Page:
About Me

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Missouri, United States
A 30 year old wife and mother. I work in table games at a local casino. I read, stitch, and play games on my computer. And I seem to be totally in love with owls for some reason. ;)

Monday, January 5, 2009

Fabric Dyeing

When I was in Georgia visiting my mom she taught me how to dye fabric. I posted my results on here and several of you wanted the directions for it. Here are the directions my mom sent me.

Hand Dying Fabric

1. Cut fabric to desired size and zigzag the edges (you don’t have to, but you’ll have lots of “strings” if you don’t)
2. Put a large pot of water on the stove to heat to not quite boiling (Make sure this is an old pot that you aren’t going to use for cooking anymore and that it is deep enough your fabric will be submerged)
3. Wash your fabric to remove the sizing (sizing will prevent the fabric from absorbing the dye good)
4. Once the water is hot, add dye. (I use Liquid Rit Dye and add only a little bit at a time until I get the shade I want.)
5. With the fabric wet, wad it into a ball and drop into dye (having it wadded up is what gives it that marbled look)
6. How long you leave it in the dye mixture depends on how dark you want your finished piece. I leave mine 3 minutes at first.
7. Remove the fabric from the dye and rinse under cold water until the water runs clear.
8. If it looks like what you want, go to your ironing board and iron your piece completely dry (ironing is what sets the dye into the fabric permanently)
9. If you’ve got too many light and dark spots or it isn’t as dark as you want, wad it back up into a ball and drop it into the dye for another minute or three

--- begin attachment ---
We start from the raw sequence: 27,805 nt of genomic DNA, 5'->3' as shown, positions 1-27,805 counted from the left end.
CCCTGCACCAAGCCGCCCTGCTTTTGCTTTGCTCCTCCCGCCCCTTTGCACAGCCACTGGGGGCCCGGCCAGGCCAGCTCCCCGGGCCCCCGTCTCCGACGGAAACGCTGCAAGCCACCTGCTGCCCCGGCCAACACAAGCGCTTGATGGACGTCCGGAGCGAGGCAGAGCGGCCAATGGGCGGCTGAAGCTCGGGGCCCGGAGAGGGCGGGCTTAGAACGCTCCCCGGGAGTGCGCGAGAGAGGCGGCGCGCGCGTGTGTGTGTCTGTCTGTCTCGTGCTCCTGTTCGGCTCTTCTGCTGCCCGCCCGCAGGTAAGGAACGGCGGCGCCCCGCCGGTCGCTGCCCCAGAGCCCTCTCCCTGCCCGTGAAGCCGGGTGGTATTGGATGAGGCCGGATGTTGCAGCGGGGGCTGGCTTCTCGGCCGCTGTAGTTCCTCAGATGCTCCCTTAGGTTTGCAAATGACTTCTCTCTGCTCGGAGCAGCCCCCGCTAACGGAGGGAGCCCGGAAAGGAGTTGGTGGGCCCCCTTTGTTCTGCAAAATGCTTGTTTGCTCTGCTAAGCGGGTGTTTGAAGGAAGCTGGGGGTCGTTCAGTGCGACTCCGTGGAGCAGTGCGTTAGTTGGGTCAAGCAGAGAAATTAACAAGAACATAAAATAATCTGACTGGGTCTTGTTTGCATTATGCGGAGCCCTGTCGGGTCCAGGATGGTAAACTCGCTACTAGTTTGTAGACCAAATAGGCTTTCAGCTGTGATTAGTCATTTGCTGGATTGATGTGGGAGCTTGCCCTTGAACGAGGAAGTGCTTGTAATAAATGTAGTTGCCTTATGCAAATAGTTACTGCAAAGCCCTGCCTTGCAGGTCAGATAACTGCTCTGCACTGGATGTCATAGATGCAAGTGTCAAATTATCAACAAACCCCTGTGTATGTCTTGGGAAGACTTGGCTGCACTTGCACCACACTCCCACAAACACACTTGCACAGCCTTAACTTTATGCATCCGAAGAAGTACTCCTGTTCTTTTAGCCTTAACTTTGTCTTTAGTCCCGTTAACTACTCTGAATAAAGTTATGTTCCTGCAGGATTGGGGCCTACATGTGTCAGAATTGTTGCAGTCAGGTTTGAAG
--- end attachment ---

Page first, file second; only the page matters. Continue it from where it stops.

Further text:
10. Keep doing the dye and rinse until you have what you want.

I have never had any problem with the fabric dye job fading when I’ve washed a completed piece, but admit I’ve been extremely cautious and always, always used cold water to wash dyed pieces.

It isn’t hard to dye your fabric, but it can be time consuming so make sure you have plenty of free time to work on this especially the first few times you do it until you get a routine down. This was a learning experience for me and the first 2 pieces I did came out almost a solid color but I didn’t give up and finally got the result I was looking for. If you live close to a fabric store that sells evenweave or aida by the yard then this can save you quite a bit of money when you want that extra special look hand dyed fabric gives a piece. You’d be surprised how many projects you can get from 1 yard of fabric.


Joy said...

Thank you soo much for posting the directions! I saw your pretty fabrics and threads...are the threads done using the same method? Your stitching looks lovely!! Don't let those leapers slow you down! LOL